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The Influence of Dose and Route of Exposure on the Early Life Origins of Peanut Allergy


This project aims to establish whether avoiding peanuts during pregnancy and breastfeeding has any effect on the development of peanut allergy in a woman's children.

<p>The researchers will develop a sensitive enzyme-linked immunosorbent assay (ELISA) technique, which will be used to screen maternal, paternal and infant sera and breast milk for peanut allergen and a range of antibodies.

<p>The researchers will use diet diaries kept by pregnant women who have either been diagnosed or whose partner has been diagnosed as being atopic.

<p>Peanut avoidance advice is given before women are recruited to the study by midwives and/or health visitors, and again by the study dietician at recruitment.

<p>In addition, a questionnaire detailing peanut consumption during pregnancy will be administered retrospectively to other atopic women or those with atopic partners.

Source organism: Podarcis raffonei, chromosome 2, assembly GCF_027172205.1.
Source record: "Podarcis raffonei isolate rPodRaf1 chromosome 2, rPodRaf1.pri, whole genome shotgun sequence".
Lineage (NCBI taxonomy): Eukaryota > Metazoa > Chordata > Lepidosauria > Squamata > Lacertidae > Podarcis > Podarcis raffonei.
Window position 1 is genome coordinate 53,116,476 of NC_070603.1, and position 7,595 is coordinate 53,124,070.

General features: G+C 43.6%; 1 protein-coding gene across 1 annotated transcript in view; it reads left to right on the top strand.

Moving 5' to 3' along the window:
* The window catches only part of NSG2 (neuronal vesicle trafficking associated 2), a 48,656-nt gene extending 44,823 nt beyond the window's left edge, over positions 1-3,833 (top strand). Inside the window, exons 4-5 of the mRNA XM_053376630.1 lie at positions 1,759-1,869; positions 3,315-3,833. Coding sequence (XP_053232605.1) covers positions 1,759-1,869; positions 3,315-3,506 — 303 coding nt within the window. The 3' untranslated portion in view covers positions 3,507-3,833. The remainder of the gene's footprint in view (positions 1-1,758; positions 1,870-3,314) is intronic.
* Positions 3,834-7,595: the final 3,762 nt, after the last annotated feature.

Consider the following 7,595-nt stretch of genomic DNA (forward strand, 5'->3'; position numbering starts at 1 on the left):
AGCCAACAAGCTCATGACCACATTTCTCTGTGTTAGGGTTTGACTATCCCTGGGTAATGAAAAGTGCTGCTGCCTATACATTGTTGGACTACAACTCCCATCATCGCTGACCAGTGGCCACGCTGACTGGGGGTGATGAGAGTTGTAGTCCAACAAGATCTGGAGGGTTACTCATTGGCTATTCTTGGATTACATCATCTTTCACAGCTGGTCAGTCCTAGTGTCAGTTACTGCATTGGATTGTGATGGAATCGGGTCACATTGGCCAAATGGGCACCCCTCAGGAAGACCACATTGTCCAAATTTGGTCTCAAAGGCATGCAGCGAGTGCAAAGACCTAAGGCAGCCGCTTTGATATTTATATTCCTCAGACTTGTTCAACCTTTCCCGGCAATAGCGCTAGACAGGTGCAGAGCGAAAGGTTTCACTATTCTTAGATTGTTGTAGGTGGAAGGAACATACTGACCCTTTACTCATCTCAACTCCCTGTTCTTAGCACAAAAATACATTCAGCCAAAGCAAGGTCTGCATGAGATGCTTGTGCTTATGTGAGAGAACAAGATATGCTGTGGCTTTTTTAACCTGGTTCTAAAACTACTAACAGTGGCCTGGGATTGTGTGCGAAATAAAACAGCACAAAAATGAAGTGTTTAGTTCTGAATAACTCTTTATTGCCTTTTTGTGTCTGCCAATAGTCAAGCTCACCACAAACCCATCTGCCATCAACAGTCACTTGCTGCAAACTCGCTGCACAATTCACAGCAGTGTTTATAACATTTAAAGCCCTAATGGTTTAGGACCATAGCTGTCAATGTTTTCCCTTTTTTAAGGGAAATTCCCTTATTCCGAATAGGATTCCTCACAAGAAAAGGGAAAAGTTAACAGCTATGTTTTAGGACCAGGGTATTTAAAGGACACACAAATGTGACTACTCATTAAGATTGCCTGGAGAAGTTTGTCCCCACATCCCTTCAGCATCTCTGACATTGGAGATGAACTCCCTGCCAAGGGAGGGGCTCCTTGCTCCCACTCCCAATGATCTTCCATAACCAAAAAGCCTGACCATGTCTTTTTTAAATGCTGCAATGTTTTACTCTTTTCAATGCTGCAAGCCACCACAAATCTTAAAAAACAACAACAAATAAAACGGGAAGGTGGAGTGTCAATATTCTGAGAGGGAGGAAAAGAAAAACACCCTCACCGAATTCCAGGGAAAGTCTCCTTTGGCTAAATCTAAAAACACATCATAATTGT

<p>Maternal biological samples have previously been screened for levels of peanut-specific IgG, using an optimised and validated 'in-house' assay. Peanut-specific IgG was measured in maternal sera samples.

<p>Breast milk samples have also been screened for peanut-specific IgG; this data is currently being statistically analysed.

More information

The Committee on Toxicity of Chemicals in Food, Consumer Products and the Environment (COT) issued advice in 1998 recommending that women with a first degree relative with an allergy should avoid peanuts and peanut products during pregnancy and breastfeeding.

<p>The Committee also advised that children of these women should not be given such foods until 3 years of age.

<p>However, recent research suggests that avoidance may not the best strategy in preventing food allergy, and complete avoidance is extremely difficult to achieve.

<p>Find more about this project and other FSA food safety-related projects at the <a href="; target="_blank">Food Standards Agency Research webpage</a>.

University of Southampton
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